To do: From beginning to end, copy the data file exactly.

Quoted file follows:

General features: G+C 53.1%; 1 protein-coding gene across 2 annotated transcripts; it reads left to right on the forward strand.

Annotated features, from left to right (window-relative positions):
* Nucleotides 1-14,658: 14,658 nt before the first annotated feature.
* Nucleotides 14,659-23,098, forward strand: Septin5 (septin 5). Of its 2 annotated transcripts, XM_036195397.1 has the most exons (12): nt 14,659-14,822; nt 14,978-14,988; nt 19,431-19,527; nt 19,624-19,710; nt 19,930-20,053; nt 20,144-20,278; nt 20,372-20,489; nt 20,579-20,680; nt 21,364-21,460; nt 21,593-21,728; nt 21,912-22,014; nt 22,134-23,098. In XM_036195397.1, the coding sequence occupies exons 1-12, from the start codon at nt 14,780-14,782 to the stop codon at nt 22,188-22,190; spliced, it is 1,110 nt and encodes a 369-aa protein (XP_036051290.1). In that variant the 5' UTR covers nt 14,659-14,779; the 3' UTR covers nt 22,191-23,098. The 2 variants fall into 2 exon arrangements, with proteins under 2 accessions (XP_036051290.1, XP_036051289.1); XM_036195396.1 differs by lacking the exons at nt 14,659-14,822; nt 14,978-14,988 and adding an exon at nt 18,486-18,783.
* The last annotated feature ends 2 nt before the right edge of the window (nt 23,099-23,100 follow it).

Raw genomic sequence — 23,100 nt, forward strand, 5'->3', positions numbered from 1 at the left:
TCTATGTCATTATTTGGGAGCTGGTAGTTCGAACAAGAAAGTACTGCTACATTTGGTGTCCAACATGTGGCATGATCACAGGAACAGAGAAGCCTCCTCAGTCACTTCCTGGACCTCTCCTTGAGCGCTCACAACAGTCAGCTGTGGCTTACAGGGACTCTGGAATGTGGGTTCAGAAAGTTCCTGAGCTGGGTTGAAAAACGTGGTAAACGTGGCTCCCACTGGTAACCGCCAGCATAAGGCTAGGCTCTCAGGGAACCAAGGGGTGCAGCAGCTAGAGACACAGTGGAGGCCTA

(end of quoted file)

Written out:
General features: G+C 53.1%; 1 protein-coding gene across 2 annotated transcripts; it reads left to right on the forward strand.

Annotated features, from left to right (window-relative positions):
* Nucleotides 1-14,658: 14,658 nt before the first annotated feature.
* Nucleotides 14,659-23,098, forward strand: Septin5 (septin 5). Of its 2 annotated transcripts, XM_036195397.1 has the most exons (12): nt 14,659-14,822; nt 14,978-14,988; nt 19,431-19,527; nt 19,624-19,710; nt 19,930-20,053; nt 20,144-20,278; nt 20,372-20,489; nt 20,579-20,680; nt 21,364-21,460; nt 21,593-21,728; nt 21,912-22,014; nt 22,134-23,098. In XM_036195397.1, the coding sequence occupies exons 1-12, from the start codon at nt 14,780-14,782 to the stop codon at nt 22,188-22,190; spliced, it is 1,110 nt and encodes a 369-aa protein (XP_036051290.1). In that variant the 5' UTR covers nt 14,659-14,779; the 3' UTR covers nt 22,191-23,098. The 2 variants fall into 2 exon arrangements, with proteins under 2 accessions (XP_036051290.1, XP_036051289.1); XM_036195396.1 differs by lacking the exons at nt 14,659-14,822; nt 14,978-14,988 and adding an exon at nt 18,486-18,783.
* The last annotated feature ends 2 nt before the right edge of the window (nt 23,099-23,100 follow it).

Raw genomic sequence — 23,100 nt, forward strand, 5'->3', positions numbered from 1 at the left:
TCTATGTCATTATTTGGGAGCTGGTAGTTCGAACAAGAAAGTACTGCTACATTTGGTGTCCAACATGTGGCATGATCACAGGAACAGAGAAGCCTCCTCAGTCACTTCCTGGACCTCTCCTTGAGCGCTCACAACAGTCAGCTGTGGCTTACAGGGACTCTGGAATGTGGGTTCAGAAAGTTCCTGAGCTGGGTTGAAAAACGTGGTAAACGTGGCTCCCACTGGTAACCGCCAGCATAAGGCTAGGCTCTCAGGGAACCAAGGGGTGCAGCAGCTAGAGACACAGTGGAGGCCTA